4. The statistical magic bullet. It doesn’t exist. Some of the more doctrinarian members of the statistical community think that Corsi (suitably finessed to account for zone starts and team strength) gives all the information anyone needs to make a hockey decision, but that’s simply not the case (an obvious example is the discussion here). Lots of things matter – some we know about, like role and linemates (again, looking at the Iginla example, look at the shift in Corsi with and without Jokinen and Bouwmeester – I’m not a Flames guy but it sure looks to me like role had a major impact on Iginla’s disappointing season). Finishing ability – while difficult to sustain and overrated by analysts at large, in my opinion – still needs to be taken into account; dismissing it entirely is not sensible. Then there’s the fact that things we don’t know about matter. We can’t compensate for what we don’t know but humility is required – as new evidence becomes available, beliefs will need to shift, and the idea that we’ve got it all figured out because we know how many shots a player was on the ice for is crazy.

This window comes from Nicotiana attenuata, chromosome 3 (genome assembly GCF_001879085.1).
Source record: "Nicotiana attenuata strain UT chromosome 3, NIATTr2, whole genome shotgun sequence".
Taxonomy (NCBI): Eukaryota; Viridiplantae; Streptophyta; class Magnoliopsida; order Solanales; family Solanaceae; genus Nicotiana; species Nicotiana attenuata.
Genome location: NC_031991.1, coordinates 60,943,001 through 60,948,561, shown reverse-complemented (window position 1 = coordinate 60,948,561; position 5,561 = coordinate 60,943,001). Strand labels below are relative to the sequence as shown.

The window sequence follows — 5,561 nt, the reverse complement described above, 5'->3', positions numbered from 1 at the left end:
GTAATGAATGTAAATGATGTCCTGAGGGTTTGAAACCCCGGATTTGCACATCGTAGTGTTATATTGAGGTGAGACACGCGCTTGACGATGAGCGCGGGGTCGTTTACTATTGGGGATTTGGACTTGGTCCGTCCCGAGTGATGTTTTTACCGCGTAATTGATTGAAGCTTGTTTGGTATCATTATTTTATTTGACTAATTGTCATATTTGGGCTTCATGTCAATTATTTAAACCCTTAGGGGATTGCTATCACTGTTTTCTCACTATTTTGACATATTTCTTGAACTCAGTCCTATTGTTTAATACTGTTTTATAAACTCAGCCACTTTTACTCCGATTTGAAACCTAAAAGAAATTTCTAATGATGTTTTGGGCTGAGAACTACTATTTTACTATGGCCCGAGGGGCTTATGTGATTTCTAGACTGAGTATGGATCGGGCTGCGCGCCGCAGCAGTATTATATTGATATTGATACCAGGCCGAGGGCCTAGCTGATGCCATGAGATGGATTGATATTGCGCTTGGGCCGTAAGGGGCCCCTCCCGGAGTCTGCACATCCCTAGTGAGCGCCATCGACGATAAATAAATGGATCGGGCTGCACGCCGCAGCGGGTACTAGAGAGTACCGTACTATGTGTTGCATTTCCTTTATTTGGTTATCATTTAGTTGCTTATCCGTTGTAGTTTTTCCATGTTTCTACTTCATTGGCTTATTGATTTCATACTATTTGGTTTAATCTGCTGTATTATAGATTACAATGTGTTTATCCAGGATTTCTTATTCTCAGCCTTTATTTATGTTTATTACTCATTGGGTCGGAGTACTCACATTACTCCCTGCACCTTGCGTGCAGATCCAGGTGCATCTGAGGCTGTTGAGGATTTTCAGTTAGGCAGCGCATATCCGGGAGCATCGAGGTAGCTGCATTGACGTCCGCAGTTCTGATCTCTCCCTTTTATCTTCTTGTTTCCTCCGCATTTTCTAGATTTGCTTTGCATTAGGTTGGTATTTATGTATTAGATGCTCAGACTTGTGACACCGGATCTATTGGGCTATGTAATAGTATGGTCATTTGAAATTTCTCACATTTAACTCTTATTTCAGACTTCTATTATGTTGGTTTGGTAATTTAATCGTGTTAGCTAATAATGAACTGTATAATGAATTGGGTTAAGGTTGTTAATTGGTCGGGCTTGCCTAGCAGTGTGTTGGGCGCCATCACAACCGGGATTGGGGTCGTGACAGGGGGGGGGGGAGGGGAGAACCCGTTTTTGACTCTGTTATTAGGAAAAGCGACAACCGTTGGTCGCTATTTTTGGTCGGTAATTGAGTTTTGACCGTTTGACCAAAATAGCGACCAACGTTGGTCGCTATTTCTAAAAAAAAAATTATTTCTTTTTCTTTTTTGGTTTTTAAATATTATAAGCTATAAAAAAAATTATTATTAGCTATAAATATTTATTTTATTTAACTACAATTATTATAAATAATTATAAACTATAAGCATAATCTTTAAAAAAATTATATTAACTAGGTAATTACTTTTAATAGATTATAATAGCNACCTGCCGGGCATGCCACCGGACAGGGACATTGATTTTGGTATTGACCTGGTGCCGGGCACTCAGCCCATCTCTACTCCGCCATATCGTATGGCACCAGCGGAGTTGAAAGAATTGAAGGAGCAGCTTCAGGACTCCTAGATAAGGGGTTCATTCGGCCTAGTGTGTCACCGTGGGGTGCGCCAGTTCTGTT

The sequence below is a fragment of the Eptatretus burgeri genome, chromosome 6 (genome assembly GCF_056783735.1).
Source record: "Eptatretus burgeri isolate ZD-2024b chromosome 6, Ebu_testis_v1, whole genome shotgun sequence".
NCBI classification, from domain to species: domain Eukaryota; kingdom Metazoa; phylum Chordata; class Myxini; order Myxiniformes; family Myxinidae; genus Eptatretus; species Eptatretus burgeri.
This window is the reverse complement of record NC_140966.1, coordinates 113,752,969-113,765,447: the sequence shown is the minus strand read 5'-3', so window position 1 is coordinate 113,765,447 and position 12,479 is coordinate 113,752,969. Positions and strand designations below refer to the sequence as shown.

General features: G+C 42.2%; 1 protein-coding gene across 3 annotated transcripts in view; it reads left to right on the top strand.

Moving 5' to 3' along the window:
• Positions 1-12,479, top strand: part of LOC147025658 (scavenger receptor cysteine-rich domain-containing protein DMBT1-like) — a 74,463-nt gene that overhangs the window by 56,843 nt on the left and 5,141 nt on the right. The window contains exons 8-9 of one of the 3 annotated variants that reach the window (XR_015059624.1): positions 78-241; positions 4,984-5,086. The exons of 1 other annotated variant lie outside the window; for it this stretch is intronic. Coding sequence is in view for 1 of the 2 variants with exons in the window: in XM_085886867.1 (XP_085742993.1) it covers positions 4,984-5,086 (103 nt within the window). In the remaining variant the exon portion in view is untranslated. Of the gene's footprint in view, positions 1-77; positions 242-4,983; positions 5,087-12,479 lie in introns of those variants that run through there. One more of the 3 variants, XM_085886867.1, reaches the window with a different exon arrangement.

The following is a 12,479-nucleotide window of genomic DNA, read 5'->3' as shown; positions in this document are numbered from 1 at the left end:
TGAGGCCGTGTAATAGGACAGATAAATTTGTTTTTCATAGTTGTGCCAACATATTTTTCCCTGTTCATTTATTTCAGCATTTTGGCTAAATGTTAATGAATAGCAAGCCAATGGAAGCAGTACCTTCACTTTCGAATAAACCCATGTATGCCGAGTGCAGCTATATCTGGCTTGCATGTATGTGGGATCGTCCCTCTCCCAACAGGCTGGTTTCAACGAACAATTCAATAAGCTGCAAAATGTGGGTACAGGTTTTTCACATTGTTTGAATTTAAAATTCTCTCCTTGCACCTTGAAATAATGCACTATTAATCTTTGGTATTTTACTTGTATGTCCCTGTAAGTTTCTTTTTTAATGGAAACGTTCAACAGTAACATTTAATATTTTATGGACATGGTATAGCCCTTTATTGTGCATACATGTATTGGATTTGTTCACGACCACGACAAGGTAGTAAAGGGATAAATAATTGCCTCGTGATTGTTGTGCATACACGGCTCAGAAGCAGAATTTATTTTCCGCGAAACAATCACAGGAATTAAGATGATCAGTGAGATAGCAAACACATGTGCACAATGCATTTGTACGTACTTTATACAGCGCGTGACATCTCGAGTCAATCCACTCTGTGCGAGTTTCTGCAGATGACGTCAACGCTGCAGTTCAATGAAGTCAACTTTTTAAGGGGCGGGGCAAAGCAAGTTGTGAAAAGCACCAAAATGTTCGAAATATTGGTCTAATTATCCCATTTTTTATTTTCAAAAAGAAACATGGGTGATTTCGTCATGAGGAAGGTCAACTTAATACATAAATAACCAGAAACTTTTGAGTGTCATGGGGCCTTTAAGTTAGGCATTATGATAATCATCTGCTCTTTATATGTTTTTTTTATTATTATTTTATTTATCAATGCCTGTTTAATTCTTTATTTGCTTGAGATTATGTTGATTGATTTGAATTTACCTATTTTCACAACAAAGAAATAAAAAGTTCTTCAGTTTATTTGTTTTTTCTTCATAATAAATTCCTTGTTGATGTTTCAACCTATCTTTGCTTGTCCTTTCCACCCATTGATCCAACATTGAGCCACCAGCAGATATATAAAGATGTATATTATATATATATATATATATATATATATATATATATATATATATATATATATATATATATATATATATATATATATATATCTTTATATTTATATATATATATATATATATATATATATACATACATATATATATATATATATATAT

5. The Red Queen’s Hypothesis. Named after a comment in the book Through the Looking-Glass, the Red Queen’s hypothesis is a fancy term in evolutionary thought that basically conveys the idea of an arms race: species need to be constantly improving and adapting just to stay in the same place, relative to its peers. It’s something that I think holds true for hockey: if a team isn’t constantly improving, it’s regressing. Some of that improvement – especially early on – can come from the maturation of young players, but over time clubs need to learn to use trades/free agency to augment an older core. That’s the long-term concern with the Oilers’ rebuild model, and something we’ve seen in some cities. Chicago, for example, has gone from a plus-48 team that went to the Conference finals to a plus-62 team that won the Cup to a plus-33 team that lost in the first round to a plus-10 team that lost in the first round. It doesn’t happen to all teams that make the leap (Pittsburgh, to cite one example, has had some recent playoff flops but recorded more regular season wins in 2011-12 than they had in any other post-lockout season) but it does happen to teams that aren’t able to continue to adapt after the young core comes off entry-level deals. Assuming the Oilers make the jump to contending team, will they be able to stay there? I don’t have the answer to that question.